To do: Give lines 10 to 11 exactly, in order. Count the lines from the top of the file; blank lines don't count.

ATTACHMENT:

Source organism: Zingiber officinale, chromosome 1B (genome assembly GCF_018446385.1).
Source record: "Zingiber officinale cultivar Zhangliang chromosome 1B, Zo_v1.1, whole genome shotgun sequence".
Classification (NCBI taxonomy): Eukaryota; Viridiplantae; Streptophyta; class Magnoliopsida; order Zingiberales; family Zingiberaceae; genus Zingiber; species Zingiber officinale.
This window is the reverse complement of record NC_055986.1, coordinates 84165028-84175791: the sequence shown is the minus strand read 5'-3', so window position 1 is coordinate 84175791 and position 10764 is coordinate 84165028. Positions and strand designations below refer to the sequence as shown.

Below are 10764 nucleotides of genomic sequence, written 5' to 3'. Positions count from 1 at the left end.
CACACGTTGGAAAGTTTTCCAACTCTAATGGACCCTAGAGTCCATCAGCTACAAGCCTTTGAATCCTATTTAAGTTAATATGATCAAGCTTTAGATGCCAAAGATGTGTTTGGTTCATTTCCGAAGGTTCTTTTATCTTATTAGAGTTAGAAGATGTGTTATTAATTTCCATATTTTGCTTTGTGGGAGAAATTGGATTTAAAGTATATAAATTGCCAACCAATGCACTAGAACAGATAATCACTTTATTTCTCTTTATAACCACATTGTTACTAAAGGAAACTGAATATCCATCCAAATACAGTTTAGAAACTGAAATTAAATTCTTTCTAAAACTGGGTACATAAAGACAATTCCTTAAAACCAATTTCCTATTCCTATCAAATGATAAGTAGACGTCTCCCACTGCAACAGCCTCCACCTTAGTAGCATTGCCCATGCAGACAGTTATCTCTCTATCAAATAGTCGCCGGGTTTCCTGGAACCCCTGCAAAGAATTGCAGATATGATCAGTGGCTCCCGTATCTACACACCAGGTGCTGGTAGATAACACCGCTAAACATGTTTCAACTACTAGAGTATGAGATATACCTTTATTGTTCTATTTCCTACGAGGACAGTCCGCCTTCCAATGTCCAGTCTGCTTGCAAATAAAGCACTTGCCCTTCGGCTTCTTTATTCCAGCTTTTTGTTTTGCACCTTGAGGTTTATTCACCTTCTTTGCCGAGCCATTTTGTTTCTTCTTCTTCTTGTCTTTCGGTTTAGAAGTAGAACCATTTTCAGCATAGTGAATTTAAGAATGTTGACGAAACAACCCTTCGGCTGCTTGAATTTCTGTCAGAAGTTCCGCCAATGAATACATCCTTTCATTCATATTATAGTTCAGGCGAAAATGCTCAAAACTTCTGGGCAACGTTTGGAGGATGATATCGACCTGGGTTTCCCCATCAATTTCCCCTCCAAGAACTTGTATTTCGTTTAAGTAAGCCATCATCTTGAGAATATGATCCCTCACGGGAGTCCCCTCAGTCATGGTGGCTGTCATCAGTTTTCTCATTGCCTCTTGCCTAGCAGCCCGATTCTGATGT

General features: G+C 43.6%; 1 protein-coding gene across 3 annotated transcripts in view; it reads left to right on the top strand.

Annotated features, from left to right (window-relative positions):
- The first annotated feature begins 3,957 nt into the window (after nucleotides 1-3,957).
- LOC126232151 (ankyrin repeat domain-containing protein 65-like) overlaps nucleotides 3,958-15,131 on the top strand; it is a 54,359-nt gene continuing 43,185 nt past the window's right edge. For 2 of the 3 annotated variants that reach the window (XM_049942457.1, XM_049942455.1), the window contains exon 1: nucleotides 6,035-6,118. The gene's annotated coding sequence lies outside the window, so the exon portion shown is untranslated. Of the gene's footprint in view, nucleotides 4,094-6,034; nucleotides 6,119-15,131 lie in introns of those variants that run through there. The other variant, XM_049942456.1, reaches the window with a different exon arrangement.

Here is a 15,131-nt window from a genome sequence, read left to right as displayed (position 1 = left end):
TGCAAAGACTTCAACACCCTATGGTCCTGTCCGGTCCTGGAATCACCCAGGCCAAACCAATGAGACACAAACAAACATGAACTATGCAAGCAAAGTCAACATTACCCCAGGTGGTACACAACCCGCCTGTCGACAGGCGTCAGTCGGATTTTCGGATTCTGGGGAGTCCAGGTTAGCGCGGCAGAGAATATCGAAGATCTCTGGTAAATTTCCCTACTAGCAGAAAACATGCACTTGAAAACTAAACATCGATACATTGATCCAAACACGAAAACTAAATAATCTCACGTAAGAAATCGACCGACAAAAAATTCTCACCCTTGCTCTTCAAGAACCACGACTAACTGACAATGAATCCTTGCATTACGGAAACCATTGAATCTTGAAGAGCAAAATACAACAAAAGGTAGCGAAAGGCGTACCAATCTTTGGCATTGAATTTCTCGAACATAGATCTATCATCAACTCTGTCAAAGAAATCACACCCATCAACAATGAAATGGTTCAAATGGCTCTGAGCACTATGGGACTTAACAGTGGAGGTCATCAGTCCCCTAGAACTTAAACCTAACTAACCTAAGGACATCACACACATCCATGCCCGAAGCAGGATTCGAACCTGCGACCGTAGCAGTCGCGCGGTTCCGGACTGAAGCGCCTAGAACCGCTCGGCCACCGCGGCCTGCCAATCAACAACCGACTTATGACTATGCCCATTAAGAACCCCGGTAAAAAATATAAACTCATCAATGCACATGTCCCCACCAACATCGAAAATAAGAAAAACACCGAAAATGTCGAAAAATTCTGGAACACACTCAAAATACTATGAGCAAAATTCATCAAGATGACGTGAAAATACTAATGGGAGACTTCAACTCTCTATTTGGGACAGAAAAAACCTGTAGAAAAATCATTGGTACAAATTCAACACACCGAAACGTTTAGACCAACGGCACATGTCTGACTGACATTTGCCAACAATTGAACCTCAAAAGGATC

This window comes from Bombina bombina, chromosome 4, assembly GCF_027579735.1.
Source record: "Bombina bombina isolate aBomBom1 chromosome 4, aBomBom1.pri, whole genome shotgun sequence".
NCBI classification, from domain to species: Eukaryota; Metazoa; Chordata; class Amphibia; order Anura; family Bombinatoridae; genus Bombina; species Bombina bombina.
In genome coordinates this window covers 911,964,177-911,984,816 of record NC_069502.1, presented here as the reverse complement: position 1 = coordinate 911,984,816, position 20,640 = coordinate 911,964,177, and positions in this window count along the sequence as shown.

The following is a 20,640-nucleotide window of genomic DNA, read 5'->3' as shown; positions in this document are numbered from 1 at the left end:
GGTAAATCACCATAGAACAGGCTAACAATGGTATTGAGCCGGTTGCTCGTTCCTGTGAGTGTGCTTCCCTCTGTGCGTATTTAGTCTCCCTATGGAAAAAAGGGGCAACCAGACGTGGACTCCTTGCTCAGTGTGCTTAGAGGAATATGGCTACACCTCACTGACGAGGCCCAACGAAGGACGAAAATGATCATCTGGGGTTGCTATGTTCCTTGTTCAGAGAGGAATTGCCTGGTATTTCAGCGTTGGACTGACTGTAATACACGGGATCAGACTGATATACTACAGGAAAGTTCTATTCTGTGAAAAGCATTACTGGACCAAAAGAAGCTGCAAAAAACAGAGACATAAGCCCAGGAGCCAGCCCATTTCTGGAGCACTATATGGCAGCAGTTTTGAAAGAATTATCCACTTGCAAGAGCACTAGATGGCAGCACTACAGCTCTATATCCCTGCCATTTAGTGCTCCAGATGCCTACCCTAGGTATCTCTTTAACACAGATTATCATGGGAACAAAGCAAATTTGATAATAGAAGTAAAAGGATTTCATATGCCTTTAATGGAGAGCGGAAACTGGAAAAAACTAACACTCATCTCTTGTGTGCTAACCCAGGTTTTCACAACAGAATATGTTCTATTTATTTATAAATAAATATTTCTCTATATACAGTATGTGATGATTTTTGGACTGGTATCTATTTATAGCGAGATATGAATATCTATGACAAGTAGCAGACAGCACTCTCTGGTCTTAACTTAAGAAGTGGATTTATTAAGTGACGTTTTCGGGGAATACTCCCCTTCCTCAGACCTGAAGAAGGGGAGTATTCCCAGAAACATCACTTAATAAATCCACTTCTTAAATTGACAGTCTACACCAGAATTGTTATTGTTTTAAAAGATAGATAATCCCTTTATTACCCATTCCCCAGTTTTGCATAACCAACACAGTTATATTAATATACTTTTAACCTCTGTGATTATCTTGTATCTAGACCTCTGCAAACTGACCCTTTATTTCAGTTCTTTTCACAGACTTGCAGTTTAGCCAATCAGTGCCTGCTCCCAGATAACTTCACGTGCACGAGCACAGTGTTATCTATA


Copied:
- LOC126232151 (ankyrin repeat domain-containing protein 65-like) overlaps nucleotides 3,958-15,131 on the top strand; it is a 54,359-nt gene continuing 43,185 nt past the window's right edge. For 2 of the 3 annotated variants that reach the window (XM_049942457.1, XM_049942455.1), the window contains exon 1: nucleotides 6,035-6,118. The gene's annotated coding sequence lies outside the window, so the exon portion shown is untranslated. Of the gene's footprint in view, nucleotides 4,094-6,034; nucleotides 6,119-15,131 lie in introns of those variants that run through there. The other variant, XM_049942456.1, reaches the window with a different exon arrangement.

Here is a 15,131-nt window from a genome sequence, read left to right as displayed (position 1 = left end):